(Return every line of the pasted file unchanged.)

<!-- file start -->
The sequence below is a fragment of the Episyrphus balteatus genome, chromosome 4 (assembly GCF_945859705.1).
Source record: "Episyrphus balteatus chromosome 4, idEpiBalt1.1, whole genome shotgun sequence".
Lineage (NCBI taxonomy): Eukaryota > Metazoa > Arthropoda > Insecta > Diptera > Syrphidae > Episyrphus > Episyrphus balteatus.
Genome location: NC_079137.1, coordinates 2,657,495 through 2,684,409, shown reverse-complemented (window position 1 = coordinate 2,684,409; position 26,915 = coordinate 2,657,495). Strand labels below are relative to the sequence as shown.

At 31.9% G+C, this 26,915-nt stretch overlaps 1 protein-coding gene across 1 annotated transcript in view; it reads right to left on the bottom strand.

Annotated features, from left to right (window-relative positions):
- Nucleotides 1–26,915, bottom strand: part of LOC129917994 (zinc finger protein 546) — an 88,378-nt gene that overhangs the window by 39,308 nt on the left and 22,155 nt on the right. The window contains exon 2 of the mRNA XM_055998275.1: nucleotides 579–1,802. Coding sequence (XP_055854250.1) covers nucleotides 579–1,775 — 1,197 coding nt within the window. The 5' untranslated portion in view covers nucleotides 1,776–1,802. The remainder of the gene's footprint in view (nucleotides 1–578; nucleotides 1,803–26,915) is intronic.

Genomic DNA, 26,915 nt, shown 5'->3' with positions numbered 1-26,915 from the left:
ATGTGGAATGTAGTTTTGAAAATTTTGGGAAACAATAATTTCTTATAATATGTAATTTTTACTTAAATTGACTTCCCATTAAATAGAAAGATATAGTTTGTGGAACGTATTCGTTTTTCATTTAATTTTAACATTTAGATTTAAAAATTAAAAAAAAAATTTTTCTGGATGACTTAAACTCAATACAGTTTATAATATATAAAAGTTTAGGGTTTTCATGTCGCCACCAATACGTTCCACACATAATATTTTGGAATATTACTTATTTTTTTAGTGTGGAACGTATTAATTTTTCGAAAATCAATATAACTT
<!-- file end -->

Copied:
The sequence below is a fragment of the Episyrphus balteatus genome, chromosome 4 (assembly GCF_945859705.1).
Source record: "Episyrphus balteatus chromosome 4, idEpiBalt1.1, whole genome shotgun sequence".
Lineage (NCBI taxonomy): Eukaryota > Metazoa > Arthropoda > Insecta > Diptera > Syrphidae > Episyrphus > Episyrphus balteatus.
Genome location: NC_079137.1, coordinates 2,657,495 through 2,684,409, shown reverse-complemented (window position 1 = coordinate 2,684,409; position 26,915 = coordinate 2,657,495). Strand labels below are relative to the sequence as shown.

At 31.9% G+C, this 26,915-nt stretch overlaps 1 protein-coding gene across 1 annotated transcript in view; it reads right to left on the bottom strand.

Annotated features, from left to right (window-relative positions):
- Nucleotides 1–26,915, bottom strand: part of LOC129917994 (zinc finger protein 546) — an 88,378-nt gene that overhangs the window by 39,308 nt on the left and 22,155 nt on the right. The window contains exon 2 of the mRNA XM_055998275.1: nucleotides 579–1,802. Coding sequence (XP_055854250.1) covers nucleotides 579–1,775 — 1,197 coding nt within the window. The 5' untranslated portion in view covers nucleotides 1,776–1,802. The remainder of the gene's footprint in view (nucleotides 1–578; nucleotides 1,803–26,915) is intronic.

Genomic DNA, 26,915 nt, shown 5'->3' with positions numbered 1-26,915 from the left:
ATGTGGAATGTAGTTTTGAAAATTTTGGGAAACAATAATTTCTTATAATATGTAATTTTTACTTAAATTGACTTCCCATTAAATAGAAAGATATAGTTTGTGGAACGTATTCGTTTTTCATTTAATTTTAACATTTAGATTTAAAAATTAAAAAAAAAATTTTTCTGGATGACTTAAACTCAATACAGTTTATAATATATAAAAGTTTAGGGTTTTCATGTCGCCACCAATACGTTCCACACATAATATTTTGGAATATTACTTATTTTTTTAGTGTGGAACGTATTAATTTTTCGAAAATCAATATAACTT